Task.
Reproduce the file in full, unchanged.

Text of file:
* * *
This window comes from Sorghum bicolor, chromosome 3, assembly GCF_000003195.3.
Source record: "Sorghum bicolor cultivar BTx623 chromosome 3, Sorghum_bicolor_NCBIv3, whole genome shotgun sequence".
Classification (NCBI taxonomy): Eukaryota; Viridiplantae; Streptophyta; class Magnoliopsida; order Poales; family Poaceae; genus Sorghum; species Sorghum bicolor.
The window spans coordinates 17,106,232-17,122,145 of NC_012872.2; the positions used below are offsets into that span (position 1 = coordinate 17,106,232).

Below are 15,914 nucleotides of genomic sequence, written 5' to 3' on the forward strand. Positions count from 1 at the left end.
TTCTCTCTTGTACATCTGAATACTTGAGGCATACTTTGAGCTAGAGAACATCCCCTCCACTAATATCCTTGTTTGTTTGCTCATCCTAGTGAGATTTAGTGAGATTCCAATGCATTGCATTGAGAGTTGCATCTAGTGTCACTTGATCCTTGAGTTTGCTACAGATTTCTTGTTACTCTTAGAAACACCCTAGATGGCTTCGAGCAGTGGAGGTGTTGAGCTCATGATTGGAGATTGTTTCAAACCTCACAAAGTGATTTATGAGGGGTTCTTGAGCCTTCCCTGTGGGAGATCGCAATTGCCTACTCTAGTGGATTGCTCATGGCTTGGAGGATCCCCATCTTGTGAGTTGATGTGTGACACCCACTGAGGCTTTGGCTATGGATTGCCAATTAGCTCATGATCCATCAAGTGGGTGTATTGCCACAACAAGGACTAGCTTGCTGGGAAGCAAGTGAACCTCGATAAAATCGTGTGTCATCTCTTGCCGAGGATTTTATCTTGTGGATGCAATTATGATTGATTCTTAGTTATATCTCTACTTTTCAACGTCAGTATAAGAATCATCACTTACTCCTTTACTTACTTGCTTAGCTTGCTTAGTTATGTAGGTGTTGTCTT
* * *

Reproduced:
This window comes from Sorghum bicolor, chromosome 3, assembly GCF_000003195.3.
Source record: "Sorghum bicolor cultivar BTx623 chromosome 3, Sorghum_bicolor_NCBIv3, whole genome shotgun sequence".
Classification (NCBI taxonomy): Eukaryota; Viridiplantae; Streptophyta; class Magnoliopsida; order Poales; family Poaceae; genus Sorghum; species Sorghum bicolor.
The window spans coordinates 17,106,232-17,122,145 of NC_012872.2; the positions used below are offsets into that span (position 1 = coordinate 17,106,232).

Below are 15,914 nucleotides of genomic sequence, written 5' to 3' on the forward strand. Positions count from 1 at the left end.
TTCTCTCTTGTACATCTGAATACTTGAGGCATACTTTGAGCTAGAGAACATCCCCTCCACTAATATCCTTGTTTGTTTGCTCATCCTAGTGAGATTTAGTGAGATTCCAATGCATTGCATTGAGAGTTGCATCTAGTGTCACTTGATCCTTGAGTTTGCTACAGATTTCTTGTTACTCTTAGAAACACCCTAGATGGCTTCGAGCAGTGGAGGTGTTGAGCTCATGATTGGAGATTGTTTCAAACCTCACAAAGTGATTTATGAGGGGTTCTTGAGCCTTCCCTGTGGGAGATCGCAATTGCCTACTCTAGTGGATTGCTCATGGCTTGGAGGATCCCCATCTTGTGAGTTGATGTGTGACACCCACTGAGGCTTTGGCTATGGATTGCCAATTAGCTCATGATCCATCAAGTGGGTGTATTGCCACAACAAGGACTAGCTTGCTGGGAAGCAAGTGAACCTCGATAAAATCGTGTGTCATCTCTTGCCGAGGATTTTATCTTGTGGATGCAATTATGATTGATTCTTAGTTATATCTCTACTTTTCAACGTCAGTATAAGAATCATCACTTACTCCTTTACTTACTTGCTTAGCTTGCTTAGTTATGTAGGTGTTGTCTT